JournalScientific Reports
Volume9
Issue number1
DOIs
StatePublished - 1 Dec 2019

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Fanconi Anemia
Breast Neoplasms
Mutation
Genes
Neoplasm Genes
Epidemiologic Studies
Histology
Odds Ratio
Genotype
Hormones

Cite this

ABCTB Investigators ; NBCS Collaborators. / Two truncating variants in FANCC and breast cancer risk. In: Scientific Reports. 2019 ; Vol. 9, No. 1.
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title = "Two truncating variants in FANCC and breast cancer risk",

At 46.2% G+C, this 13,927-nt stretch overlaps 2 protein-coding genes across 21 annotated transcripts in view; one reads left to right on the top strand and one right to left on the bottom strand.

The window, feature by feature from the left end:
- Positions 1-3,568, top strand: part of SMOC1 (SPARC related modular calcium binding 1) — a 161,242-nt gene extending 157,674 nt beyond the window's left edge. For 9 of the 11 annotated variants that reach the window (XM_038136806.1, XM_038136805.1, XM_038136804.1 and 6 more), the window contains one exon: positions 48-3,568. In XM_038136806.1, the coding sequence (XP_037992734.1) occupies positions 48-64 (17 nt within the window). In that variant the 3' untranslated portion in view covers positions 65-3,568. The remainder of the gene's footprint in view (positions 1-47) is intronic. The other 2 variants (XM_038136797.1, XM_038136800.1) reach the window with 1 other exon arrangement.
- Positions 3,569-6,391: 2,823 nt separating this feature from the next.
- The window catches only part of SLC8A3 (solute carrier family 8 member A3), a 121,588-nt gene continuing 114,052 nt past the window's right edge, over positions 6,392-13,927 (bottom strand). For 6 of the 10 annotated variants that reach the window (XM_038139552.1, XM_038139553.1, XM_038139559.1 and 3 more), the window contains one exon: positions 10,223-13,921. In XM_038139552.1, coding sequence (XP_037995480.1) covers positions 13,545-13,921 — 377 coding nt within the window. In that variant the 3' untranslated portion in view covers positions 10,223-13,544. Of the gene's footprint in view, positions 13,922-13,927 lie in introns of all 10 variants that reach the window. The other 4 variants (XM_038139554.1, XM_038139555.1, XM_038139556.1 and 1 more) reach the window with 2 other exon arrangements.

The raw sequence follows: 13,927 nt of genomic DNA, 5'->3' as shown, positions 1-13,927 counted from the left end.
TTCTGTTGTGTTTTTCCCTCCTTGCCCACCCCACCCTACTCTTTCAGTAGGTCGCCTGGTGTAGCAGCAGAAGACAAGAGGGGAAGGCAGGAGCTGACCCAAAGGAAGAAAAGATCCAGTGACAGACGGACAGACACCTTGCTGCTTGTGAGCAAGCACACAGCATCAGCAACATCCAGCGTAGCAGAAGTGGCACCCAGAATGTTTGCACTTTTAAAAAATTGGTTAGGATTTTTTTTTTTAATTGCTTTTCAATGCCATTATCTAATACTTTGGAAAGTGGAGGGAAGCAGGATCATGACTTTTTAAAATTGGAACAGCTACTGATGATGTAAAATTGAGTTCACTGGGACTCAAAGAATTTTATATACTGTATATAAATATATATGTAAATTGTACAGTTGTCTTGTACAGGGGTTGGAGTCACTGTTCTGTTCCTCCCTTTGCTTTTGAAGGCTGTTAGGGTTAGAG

abstract = "Fanconi anemia (FA) is a genetically heterogeneous disorder with 22 disease-causing genes reported to date. In some FA genes, monoallelic mutations have been found to be associated with breast cancer risk, while the risk associations of others remain unknown. The gene for FA type C, FANCC, has been proposed as a breast cancer susceptibility gene based on epidemiological and sequencing studies. We used the Oncoarray project to genotype two truncating FANCC variants (p.R185X and p.R548X) in 64,760 breast cancer cases and 49,793 controls of European descent. FANCC mutations were observed in 25 cases (14 with p.R185X, 11 with p.R548X) and 26 controls (18 with p.R185X, 8 with p.R548X). There was no evidence of an association with the risk of breast cancer, neither overall (odds ratio 0.77, 95{\%}CI 0.44–1.33, p = 0.4) nor by histology, hormone receptor status, age or family history. We conclude that the breast cancer risk association of these two FANCC variants, if any, is much smaller than for BRCA1, BRCA2 or PALB2 mutations. If this applies to all truncating variants in FANCC it would suggest there are differences between FA genes in their roles on breast cancer risk and demonstrates the merit of large consortia for clarifying risk associations of rare variants.",